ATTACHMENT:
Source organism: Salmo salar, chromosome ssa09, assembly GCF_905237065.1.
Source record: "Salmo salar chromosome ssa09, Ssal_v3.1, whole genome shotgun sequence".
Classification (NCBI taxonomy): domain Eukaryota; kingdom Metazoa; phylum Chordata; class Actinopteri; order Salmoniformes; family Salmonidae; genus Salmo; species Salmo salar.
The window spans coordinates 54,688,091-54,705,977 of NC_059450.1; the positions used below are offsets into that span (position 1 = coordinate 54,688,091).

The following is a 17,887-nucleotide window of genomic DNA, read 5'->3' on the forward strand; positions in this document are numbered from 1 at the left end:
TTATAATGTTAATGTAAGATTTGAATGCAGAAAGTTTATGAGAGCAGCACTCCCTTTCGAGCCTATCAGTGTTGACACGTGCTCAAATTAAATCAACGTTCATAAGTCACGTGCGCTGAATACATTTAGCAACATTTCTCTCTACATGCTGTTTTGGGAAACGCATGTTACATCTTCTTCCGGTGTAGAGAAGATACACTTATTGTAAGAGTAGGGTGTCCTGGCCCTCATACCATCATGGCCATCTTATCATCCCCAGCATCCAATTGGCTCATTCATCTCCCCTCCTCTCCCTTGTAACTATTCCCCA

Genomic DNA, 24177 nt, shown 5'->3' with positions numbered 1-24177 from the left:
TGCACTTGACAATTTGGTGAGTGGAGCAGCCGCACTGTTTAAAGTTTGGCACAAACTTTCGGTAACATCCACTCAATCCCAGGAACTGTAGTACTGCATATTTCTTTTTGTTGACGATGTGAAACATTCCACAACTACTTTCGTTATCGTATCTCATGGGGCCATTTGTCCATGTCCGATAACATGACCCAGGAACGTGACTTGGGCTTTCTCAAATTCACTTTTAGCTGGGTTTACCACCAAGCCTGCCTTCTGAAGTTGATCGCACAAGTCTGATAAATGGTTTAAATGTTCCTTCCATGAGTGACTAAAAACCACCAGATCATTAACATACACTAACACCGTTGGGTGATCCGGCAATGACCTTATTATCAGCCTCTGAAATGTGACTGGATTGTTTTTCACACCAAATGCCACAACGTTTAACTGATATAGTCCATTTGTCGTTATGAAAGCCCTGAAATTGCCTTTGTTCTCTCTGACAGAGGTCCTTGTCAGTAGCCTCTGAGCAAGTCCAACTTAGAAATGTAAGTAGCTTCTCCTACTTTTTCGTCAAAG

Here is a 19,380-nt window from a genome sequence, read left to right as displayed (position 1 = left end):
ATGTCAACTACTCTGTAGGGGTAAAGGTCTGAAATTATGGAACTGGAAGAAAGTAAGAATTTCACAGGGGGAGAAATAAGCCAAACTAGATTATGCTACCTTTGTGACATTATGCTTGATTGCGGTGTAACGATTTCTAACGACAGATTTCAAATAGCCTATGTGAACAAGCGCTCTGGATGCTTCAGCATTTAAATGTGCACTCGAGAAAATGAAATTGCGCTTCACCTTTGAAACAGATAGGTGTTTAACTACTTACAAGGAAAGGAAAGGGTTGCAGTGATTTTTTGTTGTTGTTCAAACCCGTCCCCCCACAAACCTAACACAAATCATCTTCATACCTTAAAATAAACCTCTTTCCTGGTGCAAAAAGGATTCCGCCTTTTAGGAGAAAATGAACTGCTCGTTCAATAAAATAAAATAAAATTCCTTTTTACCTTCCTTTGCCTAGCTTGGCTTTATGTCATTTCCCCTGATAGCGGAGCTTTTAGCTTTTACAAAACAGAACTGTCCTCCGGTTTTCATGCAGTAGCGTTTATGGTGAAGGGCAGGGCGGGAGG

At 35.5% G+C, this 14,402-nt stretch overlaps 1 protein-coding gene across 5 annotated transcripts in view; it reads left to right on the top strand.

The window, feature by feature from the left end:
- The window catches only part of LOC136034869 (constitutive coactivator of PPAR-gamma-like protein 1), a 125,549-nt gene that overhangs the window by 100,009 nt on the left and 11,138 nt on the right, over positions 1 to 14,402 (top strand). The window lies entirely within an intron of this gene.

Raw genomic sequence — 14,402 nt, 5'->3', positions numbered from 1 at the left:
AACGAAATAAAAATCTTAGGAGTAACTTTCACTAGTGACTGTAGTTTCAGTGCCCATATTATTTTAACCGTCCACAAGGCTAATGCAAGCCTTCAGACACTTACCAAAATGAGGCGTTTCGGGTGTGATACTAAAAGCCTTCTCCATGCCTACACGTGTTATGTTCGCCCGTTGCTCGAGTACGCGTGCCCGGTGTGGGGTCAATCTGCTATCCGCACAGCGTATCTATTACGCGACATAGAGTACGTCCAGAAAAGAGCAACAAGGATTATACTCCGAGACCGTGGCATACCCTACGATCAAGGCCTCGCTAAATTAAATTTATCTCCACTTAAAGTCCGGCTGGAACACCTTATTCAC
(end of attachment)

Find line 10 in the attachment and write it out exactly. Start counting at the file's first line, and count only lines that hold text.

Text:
ATGTCAACTACTCTGTAGGGGTAAAGGTCTGAAATTATGGAACTGGAAGAAAGTAAGAATTTCACAGGGGGAGAAATAAGCCAAACTAGATTATGCTACCTTTGTGACATTATGCTTGATTGCGGTGTAACGATTTCTAACGACAGATTTCAAATAGCCTATGTGAACAAGCGCTCTGGATGCTTCAGCATTTAAATGTGCACTCGAGAAAATGAAATTGCGCTTCACCTTTGAAACAGATAGGTGTTTAACTACTTACAAGGAAAGGAAAGGGTTGCAGTGATTTTTTGTTGTTGTTCAAACCCGTCCCCCCACAAACCTAACACAAATCATCTTCATACCTTAAAATAAACCTCTTTCCTGGTGCAAAAAGGATTCCGCCTTTTAGGAGAAAATGAACTGCTCGTTCAATAAAATAAAATAAAATTCCTTTTTACCTTCCTTTGCCTAGCTTGGCTTTATGTCATTTCCCCTGATAGCGGAGCTTTTAGCTTTTACAAAACAGAACTGTCCTCCGGTTTTCATGCAGTAGCGTTTATGGTGAAGGGCAGGGCGGGAGG